Jason Robards, Jr. won an Oscar for playing Benjamin C. Bradlee in this movie, making him one of seventeen actors to win an Academy Award for playing a real person who was still alive at the evening of the Award ceremony (to date, 2015). The other sixteen actors and actresses and their respective performances are: Spencer Tracy for playing Father Edward Flanagan in Boys Town (1938), Gary Cooper for playing Alvin C. York in Sergeant York (1941), Patty Duke for playing Helen Keller in The Miracle Worker (1962), Robert De Niro for playing Jake La Motta in Raging Bull (1980), Sissy Spacek for playing Loretta Lynn in Coal Miner's Daughter (1980), Jeremy Irons for playing Claus Von Bullow in Reversal of Fortune (1990) (1990), Susan Sarandon for playing Sister Helen Prejean in Dead Man Walking (1995), Geoffrey Rush for playing David Helfgott in Shine (1996), Julia Roberts for playing Erin Brockovich in Erin Brockovich (2000), Jim Broadbent for playing John Bayley in Iris (2001), Helen Mirren for playing Queen Elizabeth II in The Queen (2006), Sandra Bullock for playing Leigh Anne Tuohy in The Blind Side (2009), Melissa Leo for playing Alice Eklund-Ward in The Fighter (2010), Christian Bale for playing Dickie Eklund in The Fighter (2010), Meryl Streep for playing Margaret Thatcher in The Iron Lady (2011), and Eddie Redmayne for playing Stephen Hawking in The Theory of Everything (2014).
5 of 15 found this interesting Interesting? | Share this
Share this: Facebook   |  Twitter   |  Permalink
James Karen worked on Nixon (1995) and this movie, playing Bill Rogers in Nixon (1995), and Hugh Sloan's lawyer in this movie. Karen is the only billed cast or crew member to have worked on both movies.
3 of 8 found this interesting Interesting? | Share this
Share this: Facebook   |  Twitter   |  Permalink
As of 2014, Robert Redford appeared in four movies that were nominated for a Best Picture Academy Award: Butch Cassidy and the Sundance Kid (1969), The Sting (1973), this movie, and Out of Africa (1985). Of those, two have won, The Sting (1973) and Out of Africa (1985). Also, Redford directed two movies that were nominated for Best Picture, Quiz Show (1994) and Ordinary People (1980), the latter of which won.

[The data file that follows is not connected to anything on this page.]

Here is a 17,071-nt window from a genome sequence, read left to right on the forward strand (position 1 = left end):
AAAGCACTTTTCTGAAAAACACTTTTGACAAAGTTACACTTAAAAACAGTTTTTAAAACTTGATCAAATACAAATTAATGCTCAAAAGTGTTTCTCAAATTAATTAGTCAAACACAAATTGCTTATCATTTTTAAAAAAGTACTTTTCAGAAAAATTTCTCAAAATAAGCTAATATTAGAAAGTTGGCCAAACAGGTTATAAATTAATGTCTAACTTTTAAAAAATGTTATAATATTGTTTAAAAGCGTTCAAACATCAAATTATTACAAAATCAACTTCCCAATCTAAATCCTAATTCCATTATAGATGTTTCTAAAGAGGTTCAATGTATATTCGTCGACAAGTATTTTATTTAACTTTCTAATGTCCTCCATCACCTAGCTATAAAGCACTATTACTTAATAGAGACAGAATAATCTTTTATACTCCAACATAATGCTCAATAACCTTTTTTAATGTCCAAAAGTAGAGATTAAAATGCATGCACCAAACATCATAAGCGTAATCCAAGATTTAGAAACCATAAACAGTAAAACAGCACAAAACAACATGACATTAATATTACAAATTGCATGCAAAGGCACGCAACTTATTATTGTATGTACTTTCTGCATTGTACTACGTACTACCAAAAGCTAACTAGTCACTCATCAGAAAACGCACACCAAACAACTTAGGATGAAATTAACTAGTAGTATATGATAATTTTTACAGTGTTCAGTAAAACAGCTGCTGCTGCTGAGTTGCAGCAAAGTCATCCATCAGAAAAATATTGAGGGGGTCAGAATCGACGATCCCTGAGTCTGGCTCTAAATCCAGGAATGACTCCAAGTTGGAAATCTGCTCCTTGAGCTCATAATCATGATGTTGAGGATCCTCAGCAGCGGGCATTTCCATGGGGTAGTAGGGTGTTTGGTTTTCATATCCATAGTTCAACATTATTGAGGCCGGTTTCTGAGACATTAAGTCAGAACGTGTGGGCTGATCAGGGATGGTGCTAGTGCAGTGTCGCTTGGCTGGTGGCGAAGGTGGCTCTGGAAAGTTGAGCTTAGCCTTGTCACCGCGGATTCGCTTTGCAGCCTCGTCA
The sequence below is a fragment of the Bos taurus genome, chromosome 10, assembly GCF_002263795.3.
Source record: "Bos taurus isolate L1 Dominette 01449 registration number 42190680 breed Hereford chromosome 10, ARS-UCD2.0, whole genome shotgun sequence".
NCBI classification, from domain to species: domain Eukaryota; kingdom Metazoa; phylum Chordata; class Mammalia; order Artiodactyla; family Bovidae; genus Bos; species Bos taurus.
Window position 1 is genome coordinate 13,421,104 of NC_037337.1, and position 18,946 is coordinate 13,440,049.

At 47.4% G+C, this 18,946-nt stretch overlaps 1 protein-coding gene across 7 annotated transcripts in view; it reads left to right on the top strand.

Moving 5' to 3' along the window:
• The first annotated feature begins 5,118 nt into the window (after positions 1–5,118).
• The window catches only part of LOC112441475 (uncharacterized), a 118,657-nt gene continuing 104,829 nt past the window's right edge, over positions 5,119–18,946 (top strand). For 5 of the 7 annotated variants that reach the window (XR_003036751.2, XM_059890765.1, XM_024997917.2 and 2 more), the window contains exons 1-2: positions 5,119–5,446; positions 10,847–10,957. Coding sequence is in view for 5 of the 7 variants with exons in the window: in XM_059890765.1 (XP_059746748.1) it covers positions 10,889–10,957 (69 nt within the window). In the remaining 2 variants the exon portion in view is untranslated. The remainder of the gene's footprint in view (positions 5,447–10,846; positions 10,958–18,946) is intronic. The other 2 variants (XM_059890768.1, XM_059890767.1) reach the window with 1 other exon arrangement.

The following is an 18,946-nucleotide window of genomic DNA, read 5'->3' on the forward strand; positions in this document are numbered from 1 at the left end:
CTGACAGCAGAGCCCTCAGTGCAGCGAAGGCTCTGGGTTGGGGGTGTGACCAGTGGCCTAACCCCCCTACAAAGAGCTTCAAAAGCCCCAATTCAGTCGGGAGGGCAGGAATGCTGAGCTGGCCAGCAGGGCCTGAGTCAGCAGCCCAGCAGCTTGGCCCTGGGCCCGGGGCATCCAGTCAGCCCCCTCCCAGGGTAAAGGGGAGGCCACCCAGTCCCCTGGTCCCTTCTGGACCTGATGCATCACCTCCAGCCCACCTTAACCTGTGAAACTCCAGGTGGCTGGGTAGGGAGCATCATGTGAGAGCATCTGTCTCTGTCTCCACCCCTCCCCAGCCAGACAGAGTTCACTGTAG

4 of 13 found this interesting Interesting? | Share this
Share this: Facebook   |  Twitter   |  Permalink
Martin Balsam (Howard Simons) received a "Special Appearance" credit.
3 of 9 found this interesting Interesting? | Share this
Share this: Facebook   |  Twitter   |  Permalink
The newsroom set took up two soundstages and thirty-three thousand square feet, and cost five hundred thousand dollars to assemble.
1 of 2 found this interesting Interesting? | Share this
Share this: Facebook   |  Twitter   |  Permalink
Debut theatrical movie of Lindsay Crouse (Kay Eddy).
2 of 7 found this interesting Interesting? | Share this
Share this: Facebook   |  Twitter   |  Permalink
Jason Robards, Jr. received all of his Academy Award nominations for playing real-life people: Benjamin C. Bradlee in this movie, Dashiell Hammett in Julia (1977), and Howard Hughes in Melvin and Howard (1980). Robards won for the first two movies, but not the third. Each of these three Oscar nominations was in the Best Actor in a Supporting Role category.
2 of 8 found this interesting Interesting? | Share this
Share this: Facebook   |  Twitter   |  Permalink
This movie's closing credits declare that the picture was: "Filmed in Washington, D.C., and at the Burbank Studios, Burbank, California".
3 of 18 found this interesting Interesting? | Share this
Share this: Facebook   |  Twitter   |  Permalink
The only Best Picture Oscar nominee that year to be also nominated for Best Art Direction.
0 of 5 found this interesting Interesting? | Share this
Share this: Facebook   |  Twitter   |  Permalink
Alan J. Pakula initially had little interest in making this movie, thinking that it would turn out like a political version of Butch Cassidy and the Sundance Kid (1969).
0 of 1 found this interesting Interesting? | Share this
Share this: Facebook   |  Twitter   |  Permalink
Robert Redford and Dustin Hoffman are seven years older than Bob Woodward and Carl Bernstein.
0 of 1 found this interesting Interesting? | Share this
Share this: Facebook   |  Twitter   |  Permalink

See also

Goofs | Crazy Credits | Quotes | Alternate Versions | Connections | Soundtracks

Contribute to This Page


Recently Viewed